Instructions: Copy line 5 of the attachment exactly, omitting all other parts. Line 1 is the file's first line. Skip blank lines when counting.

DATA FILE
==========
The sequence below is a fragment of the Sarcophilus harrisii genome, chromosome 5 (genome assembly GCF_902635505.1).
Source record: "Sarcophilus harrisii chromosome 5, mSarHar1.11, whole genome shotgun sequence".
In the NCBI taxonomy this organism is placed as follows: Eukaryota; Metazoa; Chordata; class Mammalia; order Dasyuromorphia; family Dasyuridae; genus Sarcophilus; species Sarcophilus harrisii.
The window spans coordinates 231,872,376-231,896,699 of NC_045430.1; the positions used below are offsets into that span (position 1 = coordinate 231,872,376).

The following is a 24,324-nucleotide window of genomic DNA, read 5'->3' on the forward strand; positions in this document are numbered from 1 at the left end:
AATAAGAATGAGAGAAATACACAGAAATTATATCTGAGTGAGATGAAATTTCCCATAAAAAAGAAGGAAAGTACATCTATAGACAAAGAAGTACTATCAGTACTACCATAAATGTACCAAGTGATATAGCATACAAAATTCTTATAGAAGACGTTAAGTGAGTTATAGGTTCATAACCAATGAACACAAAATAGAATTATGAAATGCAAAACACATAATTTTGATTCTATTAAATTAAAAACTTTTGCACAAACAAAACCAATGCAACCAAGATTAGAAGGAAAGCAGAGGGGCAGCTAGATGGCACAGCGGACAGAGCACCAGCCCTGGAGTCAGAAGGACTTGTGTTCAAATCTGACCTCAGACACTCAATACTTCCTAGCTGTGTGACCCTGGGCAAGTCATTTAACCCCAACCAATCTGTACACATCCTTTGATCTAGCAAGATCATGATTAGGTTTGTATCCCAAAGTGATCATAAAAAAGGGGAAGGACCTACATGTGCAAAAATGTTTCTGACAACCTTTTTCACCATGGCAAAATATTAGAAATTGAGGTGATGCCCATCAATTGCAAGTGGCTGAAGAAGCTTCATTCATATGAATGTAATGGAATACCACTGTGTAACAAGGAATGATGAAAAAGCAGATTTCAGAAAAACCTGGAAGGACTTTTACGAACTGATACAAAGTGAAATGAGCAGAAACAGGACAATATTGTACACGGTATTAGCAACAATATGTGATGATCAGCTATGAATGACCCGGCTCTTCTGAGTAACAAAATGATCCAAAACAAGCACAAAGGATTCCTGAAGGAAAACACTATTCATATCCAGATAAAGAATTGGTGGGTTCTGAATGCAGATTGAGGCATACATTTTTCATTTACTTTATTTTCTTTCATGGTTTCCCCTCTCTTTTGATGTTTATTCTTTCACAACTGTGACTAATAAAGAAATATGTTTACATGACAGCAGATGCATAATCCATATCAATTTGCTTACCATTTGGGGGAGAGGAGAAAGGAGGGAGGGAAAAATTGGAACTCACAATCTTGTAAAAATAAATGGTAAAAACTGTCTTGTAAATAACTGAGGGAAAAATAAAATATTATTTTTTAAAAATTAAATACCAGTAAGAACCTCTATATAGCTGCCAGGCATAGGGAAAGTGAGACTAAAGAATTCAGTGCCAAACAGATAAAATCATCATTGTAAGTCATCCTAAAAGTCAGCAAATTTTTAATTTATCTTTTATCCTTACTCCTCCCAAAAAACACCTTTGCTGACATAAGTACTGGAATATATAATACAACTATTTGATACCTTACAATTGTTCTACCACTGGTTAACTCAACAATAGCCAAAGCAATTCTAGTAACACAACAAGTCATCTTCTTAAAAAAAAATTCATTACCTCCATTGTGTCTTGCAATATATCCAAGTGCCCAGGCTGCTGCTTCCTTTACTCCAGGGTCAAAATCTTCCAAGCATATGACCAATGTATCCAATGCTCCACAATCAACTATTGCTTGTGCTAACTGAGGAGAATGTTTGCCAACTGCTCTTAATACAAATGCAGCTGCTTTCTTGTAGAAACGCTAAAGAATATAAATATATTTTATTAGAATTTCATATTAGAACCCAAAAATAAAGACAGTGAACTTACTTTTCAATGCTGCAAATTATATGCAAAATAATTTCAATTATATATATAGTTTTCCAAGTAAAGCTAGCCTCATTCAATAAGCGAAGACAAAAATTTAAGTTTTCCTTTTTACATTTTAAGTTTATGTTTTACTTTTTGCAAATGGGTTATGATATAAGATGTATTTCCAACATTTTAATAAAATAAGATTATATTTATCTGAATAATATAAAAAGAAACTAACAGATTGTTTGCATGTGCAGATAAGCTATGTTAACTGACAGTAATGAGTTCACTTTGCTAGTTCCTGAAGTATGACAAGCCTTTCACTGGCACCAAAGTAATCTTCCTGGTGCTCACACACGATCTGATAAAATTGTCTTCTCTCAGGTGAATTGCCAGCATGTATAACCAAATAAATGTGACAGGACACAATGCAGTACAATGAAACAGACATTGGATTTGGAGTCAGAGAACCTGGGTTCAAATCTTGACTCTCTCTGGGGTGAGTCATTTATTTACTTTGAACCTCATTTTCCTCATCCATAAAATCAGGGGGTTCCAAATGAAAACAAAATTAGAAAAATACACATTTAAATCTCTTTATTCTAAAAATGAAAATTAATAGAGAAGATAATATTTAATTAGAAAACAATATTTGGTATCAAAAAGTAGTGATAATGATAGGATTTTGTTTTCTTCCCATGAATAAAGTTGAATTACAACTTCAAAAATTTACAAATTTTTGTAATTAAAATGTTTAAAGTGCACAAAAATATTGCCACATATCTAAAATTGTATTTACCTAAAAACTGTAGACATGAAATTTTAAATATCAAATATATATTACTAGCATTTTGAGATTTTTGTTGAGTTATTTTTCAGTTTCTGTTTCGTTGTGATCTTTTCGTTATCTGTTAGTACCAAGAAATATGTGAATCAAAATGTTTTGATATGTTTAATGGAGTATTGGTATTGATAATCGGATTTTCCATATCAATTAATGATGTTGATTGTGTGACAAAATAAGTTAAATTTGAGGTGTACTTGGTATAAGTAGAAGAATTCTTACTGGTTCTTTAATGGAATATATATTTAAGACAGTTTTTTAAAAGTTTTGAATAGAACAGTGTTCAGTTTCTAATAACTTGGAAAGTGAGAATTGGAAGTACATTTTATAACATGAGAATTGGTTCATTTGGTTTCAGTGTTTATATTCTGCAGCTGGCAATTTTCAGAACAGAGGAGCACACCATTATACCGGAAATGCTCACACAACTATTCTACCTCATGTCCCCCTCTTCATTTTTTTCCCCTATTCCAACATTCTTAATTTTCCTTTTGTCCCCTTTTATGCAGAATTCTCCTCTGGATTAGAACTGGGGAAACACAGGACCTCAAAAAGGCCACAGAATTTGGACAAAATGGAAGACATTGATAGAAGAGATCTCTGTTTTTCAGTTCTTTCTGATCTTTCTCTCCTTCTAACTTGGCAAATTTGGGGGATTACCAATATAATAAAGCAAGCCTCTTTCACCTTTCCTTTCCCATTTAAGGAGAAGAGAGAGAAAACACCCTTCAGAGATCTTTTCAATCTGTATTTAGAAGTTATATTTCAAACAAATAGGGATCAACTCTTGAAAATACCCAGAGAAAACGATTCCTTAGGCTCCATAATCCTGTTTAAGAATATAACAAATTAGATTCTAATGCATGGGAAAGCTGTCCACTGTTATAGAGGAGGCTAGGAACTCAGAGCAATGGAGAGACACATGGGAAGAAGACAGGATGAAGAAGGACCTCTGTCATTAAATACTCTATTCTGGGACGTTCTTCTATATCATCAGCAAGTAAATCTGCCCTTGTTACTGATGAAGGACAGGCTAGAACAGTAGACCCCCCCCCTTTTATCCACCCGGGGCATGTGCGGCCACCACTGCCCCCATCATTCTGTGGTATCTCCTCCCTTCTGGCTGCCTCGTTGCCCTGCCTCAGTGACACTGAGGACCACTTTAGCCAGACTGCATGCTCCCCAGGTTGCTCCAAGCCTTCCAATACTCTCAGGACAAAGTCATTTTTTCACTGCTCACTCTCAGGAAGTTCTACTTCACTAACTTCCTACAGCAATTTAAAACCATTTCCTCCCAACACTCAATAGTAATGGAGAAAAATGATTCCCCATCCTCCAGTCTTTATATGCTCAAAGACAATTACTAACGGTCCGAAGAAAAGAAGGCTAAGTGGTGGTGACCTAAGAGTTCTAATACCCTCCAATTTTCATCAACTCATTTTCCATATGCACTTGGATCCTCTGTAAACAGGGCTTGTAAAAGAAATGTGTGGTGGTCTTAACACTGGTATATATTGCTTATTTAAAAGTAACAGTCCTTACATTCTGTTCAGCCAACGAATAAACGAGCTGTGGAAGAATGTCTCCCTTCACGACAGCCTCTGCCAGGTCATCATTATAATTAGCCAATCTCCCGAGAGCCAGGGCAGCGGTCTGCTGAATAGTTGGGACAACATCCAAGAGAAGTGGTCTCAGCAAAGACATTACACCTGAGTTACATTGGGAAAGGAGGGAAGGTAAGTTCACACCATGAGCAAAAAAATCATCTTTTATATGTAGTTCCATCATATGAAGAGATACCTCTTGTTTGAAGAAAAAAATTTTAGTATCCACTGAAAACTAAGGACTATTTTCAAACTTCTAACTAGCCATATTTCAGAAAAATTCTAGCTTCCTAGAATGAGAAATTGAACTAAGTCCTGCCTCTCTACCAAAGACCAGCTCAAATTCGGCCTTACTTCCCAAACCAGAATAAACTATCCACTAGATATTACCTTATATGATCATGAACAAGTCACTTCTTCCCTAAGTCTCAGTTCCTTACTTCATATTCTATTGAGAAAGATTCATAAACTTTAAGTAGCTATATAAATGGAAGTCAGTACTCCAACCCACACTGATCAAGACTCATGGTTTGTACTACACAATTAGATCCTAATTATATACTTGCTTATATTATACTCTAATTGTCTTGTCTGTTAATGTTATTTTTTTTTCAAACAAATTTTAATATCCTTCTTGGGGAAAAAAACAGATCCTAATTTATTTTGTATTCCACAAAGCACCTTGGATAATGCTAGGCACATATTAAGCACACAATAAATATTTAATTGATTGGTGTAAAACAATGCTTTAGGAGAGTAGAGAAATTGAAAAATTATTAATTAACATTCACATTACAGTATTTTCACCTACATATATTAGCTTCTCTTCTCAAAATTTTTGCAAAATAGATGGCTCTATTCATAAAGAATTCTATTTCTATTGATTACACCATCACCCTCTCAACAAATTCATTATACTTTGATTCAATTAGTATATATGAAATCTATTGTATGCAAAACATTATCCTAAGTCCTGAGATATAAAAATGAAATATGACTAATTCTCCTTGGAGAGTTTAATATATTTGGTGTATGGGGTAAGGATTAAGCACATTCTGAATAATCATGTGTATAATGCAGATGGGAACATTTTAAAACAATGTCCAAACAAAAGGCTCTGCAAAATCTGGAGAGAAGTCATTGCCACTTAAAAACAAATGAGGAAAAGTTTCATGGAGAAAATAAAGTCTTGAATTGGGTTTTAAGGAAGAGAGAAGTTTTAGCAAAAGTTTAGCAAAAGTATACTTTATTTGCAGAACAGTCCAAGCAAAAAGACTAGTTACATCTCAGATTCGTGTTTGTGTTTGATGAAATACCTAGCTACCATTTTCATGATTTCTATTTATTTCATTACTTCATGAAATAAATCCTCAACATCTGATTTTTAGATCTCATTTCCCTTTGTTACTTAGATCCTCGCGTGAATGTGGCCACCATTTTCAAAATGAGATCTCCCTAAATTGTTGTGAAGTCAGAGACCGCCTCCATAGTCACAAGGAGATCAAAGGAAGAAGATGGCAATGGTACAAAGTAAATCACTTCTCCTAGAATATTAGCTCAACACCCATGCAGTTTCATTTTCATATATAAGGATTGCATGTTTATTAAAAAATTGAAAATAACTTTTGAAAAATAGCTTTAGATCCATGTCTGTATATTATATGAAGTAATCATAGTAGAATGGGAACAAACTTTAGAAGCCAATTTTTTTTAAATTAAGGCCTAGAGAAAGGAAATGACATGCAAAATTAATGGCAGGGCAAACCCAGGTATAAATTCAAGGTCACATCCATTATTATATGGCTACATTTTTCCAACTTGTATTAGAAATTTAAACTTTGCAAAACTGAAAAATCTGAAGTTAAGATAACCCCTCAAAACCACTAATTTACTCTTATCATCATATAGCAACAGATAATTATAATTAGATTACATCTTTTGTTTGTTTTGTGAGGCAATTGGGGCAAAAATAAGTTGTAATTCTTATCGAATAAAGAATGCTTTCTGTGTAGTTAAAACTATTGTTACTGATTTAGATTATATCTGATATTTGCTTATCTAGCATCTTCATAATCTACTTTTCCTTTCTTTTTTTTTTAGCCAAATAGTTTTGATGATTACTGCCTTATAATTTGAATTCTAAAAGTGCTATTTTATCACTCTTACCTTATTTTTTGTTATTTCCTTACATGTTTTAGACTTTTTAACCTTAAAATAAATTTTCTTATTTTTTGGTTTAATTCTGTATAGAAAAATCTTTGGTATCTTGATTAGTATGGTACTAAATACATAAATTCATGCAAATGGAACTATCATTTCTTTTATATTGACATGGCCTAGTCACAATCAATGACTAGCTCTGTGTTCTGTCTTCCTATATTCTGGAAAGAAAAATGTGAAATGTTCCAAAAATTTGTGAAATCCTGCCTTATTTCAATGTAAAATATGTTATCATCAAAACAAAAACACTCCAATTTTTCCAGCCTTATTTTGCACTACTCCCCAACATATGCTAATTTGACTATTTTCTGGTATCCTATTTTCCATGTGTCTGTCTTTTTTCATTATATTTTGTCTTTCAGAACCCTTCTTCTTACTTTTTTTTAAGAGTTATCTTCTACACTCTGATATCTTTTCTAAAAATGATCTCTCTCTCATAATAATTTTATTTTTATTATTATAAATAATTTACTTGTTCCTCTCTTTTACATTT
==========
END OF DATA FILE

The following is a 24,324-nucleotide window of genomic DNA, read 5'->3' on the forward strand; positions in this document are numbered from 1 at the left end: